Predictive processing: action and action control.

In our exploration of the Predictive Processing (PP) framework, it is time to complete the overall theoretical sketch by discussing how action and action control fit in the overall picture. This will allow to finally appreciate the astonishing explanatory power that precision weighting is proposed to carry.

Tasks that appear to be simple, such as walking, are not simple at all.
Image by Vanillase  [CC BY-SA 3.0].

[Note: this series of posts concentrates on Clark’s “Surfing Uncertainty” book. For a general introduction to the idea, see this post and the literature cited therein. The concept of precision weighting and how it fits in the PP framework is discussed in the previous post of this series.]

So far, we’ve seen that sensory input is processed by trying to anticipate it across a series of hierarchical layers which compare mini top-down predictions with the bottom up signal coming from sensory pathways. One concept that I find important to fully grasp is that, when a sensory organ transduces a stimulus into a nervous signal, only the first PP layer will actually receive what we can easily consider as the nervous representation of the original stimulus (probably including the expected precision of the signal itself), the next level up will receive only the prediction error, meaning that if the prediction was spot-on, no further signal will be sent to the higher levels at all. The absence of an error signal then must be considered as a signal in itself, meaning: “prediction was correct”. In terms of action and action control, this special quality of PP signalling pattern will play a crucial role, which we are about to explore.

Clark discusses the problem of action control and the solution proposed by PP in a biological-centric way, he does not ignore the engineering perspective (i.e.  action-control of manufactured robots and effectors), but doesn’t quite put it into the centre stage. Clark’s approach makes a lot of sense, of course. However, I found that in order to appreciate it in full one needs to be armed with a large amount of multidisciplinary knowledge, which I wouldn’t be able to summarise here. For this post, I will try to explore the same topic starting from an engineering point of view, which I hope will make the subject easier to follow, even for non-specialists.

As we saw for the case of measuring instruments, also action control is a problem that has been extensively studied by engineers. It turns out that allowing mechanical artefacts to autonomously act on the world is a hard problem to solve, especially if high precision is a requirement. Since the world is noisy, even in a highly controlled environment (such as an automated factory), noise, in the form of random deviations from the perfect “action” (as idealised in the engineers’ “plan”) will interfere with the movements enacted by a given robot/effector. This poses the problem of detecting such deviations and correcting them in real-time. The intuitively sensible way to allow machines to interact with the world with high precision is to allow feedback loops, where the robot finely readjusts its movements according to the aforementioned “plan”. This strategy is potentially very powerful, but it is extremely difficult to implement in practice, as it requires to design complex control systems: these define how the robot will  detect each possible deviation and how it should dynamically readjust its actions while they are already occurring. The standard way to tackle this problem would be to have a long sequence of logic “if/then” steps. In the real world, this approach becomes quickly impractical as it entails an explosion of interacting possibilities; it is really hard to produce robots that are able to run the program quickly enough to intervene on their actions in a timely fashion. Moreover, the situation becomes unmanageable once one realises that changing the action plan while it is executed inherently changes what should count as new anomalies. If the “plan” itself keeps changing, also the systems used to detect deviations need to dynamically readjust accordingly, while what would be an appropriate reaction to further departures from an already changing plan would also change at the same time! If you sensed the dangers posed by bottom-less recursion, I’d say that you have grasped the computational difficulty that is inherent in action-control.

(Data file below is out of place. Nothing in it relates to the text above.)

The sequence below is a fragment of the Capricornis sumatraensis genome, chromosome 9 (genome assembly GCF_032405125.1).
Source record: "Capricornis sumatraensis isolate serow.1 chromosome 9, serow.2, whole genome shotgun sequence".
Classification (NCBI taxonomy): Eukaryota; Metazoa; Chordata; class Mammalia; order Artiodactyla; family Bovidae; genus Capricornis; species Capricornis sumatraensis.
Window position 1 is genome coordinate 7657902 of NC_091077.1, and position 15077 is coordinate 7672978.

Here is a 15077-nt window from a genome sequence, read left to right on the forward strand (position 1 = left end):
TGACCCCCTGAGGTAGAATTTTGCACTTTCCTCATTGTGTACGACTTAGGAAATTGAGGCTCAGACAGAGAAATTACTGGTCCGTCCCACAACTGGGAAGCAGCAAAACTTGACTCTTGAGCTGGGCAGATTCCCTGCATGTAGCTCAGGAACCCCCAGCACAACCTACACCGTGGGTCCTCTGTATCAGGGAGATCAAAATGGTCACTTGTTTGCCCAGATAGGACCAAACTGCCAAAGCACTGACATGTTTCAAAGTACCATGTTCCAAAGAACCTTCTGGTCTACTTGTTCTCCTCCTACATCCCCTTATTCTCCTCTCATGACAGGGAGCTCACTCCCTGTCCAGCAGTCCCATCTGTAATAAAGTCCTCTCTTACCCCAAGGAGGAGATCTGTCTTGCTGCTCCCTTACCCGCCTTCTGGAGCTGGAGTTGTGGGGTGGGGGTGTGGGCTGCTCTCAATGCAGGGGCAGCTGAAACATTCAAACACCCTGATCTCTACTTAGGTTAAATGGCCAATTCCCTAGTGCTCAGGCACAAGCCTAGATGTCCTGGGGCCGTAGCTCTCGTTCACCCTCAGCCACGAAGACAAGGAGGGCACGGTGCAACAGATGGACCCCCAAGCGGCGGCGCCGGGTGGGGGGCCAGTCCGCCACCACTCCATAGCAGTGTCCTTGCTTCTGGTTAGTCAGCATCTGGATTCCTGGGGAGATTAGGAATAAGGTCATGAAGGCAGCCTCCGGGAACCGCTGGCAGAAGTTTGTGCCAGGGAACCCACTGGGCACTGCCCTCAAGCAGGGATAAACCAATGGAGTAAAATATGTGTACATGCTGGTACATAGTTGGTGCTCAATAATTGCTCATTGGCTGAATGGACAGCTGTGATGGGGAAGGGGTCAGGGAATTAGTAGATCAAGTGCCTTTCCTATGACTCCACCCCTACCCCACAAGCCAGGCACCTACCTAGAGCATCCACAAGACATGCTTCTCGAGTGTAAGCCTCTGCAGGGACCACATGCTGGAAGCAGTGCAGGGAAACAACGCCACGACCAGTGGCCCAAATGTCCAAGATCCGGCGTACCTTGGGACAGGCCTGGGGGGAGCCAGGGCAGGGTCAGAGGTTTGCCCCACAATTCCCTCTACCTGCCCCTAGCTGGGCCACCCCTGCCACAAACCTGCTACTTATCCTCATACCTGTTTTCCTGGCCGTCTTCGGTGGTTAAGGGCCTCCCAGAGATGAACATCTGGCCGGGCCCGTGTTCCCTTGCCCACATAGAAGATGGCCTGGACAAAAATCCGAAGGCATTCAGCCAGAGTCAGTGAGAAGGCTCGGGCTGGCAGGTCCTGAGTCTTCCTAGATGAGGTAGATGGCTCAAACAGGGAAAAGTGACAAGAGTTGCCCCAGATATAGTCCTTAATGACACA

Realising how hard this problem is has a direct consequence in our context: it is self-evident that animals in general and humans in particular are very good at the what we have just found to be computationally difficult (to put it mildly). The questions that should therefore puzzle more or less every neuroscientist interested in action control are:

How can nervous systems achieve what seems to be almost impossible?


How does it happen that extremely complex dynamic actions such as walking along a hiking trail (where the surface is uneven and each step requires different and fine adjustments) are normally fluid and feel effortless?

As you’re probably guessing, PP promises to solve this particular conundrum. Let’s see how.